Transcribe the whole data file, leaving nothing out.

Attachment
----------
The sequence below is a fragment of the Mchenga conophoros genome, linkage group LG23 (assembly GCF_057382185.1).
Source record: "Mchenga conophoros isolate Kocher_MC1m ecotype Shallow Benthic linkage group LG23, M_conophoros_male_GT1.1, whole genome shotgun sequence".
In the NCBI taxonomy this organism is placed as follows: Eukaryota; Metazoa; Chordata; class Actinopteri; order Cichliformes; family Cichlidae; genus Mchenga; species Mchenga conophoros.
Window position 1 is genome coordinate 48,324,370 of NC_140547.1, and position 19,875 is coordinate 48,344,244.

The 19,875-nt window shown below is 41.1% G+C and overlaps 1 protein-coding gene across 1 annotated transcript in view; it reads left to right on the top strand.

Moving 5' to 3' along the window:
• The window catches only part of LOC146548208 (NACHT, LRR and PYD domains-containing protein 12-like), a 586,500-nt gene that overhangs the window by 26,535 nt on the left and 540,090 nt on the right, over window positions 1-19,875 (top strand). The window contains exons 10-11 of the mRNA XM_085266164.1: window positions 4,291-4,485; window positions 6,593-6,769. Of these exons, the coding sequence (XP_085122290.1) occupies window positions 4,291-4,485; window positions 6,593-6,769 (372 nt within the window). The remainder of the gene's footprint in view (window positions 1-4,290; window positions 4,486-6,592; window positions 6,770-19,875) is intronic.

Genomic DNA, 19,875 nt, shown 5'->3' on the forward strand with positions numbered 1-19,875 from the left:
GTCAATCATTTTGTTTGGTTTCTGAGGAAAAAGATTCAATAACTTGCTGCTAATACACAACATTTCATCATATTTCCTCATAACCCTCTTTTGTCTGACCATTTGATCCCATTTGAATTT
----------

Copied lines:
The sequence below is a fragment of the Mchenga conophoros genome, linkage group LG23 (assembly GCF_057382185.1).
Source record: "Mchenga conophoros isolate Kocher_MC1m ecotype Shallow Benthic linkage group LG23, M_conophoros_male_GT1.1, whole genome shotgun sequence".
In the NCBI taxonomy this organism is placed as follows: Eukaryota; Metazoa; Chordata; class Actinopteri; order Cichliformes; family Cichlidae; genus Mchenga; species Mchenga conophoros.
Window position 1 is genome coordinate 48,324,370 of NC_140547.1, and position 19,875 is coordinate 48,344,244.

The 19,875-nt window shown below is 41.1% G+C and overlaps 1 protein-coding gene across 1 annotated transcript in view; it reads left to right on the top strand.

Moving 5' to 3' along the window:
• The window catches only part of LOC146548208 (NACHT, LRR and PYD domains-containing protein 12-like), a 586,500-nt gene that overhangs the window by 26,535 nt on the left and 540,090 nt on the right, over window positions 1-19,875 (top strand). The window contains exons 10-11 of the mRNA XM_085266164.1: window positions 4,291-4,485; window positions 6,593-6,769. Of these exons, the coding sequence (XP_085122290.1) occupies window positions 4,291-4,485; window positions 6,593-6,769 (372 nt within the window). The remainder of the gene's footprint in view (window positions 1-4,290; window positions 4,486-6,592; window positions 6,770-19,875) is intronic.

Genomic DNA, 19,875 nt, shown 5'->3' on the forward strand with positions numbered 1-19,875 from the left:
GTCAATCATTTTGTTTGGTTTCTGAGGAAAAAGATTCAATAACTTGCTGCTAATACACAACATTTCATCATATTTCCTCATAACCCTCTTTTGTCTGACCATTTGATCCCATTTGAATTT